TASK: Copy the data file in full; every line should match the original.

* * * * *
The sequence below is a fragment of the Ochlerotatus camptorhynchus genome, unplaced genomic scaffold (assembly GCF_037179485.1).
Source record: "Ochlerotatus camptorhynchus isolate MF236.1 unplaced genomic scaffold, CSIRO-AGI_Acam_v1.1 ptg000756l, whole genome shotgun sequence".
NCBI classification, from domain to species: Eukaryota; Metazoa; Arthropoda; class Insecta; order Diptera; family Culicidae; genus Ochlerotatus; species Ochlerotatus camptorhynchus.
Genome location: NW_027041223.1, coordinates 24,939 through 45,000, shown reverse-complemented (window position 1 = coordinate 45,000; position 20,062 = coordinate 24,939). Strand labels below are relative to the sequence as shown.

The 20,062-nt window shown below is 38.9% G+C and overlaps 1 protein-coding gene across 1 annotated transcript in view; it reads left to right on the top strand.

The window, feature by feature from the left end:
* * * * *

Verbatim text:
The sequence below is a fragment of the Ochlerotatus camptorhynchus genome, unplaced genomic scaffold (assembly GCF_037179485.1).
Source record: "Ochlerotatus camptorhynchus isolate MF236.1 unplaced genomic scaffold, CSIRO-AGI_Acam_v1.1 ptg000756l, whole genome shotgun sequence".
NCBI classification, from domain to species: Eukaryota; Metazoa; Arthropoda; class Insecta; order Diptera; family Culicidae; genus Ochlerotatus; species Ochlerotatus camptorhynchus.
Genome location: NW_027041223.1, coordinates 24,939 through 45,000, shown reverse-complemented (window position 1 = coordinate 45,000; position 20,062 = coordinate 24,939). Strand labels below are relative to the sequence as shown.

The 20,062-nt window shown below is 38.9% G+C and overlaps 1 protein-coding gene across 1 annotated transcript in view; it reads left to right on the top strand.

The window, feature by feature from the left end: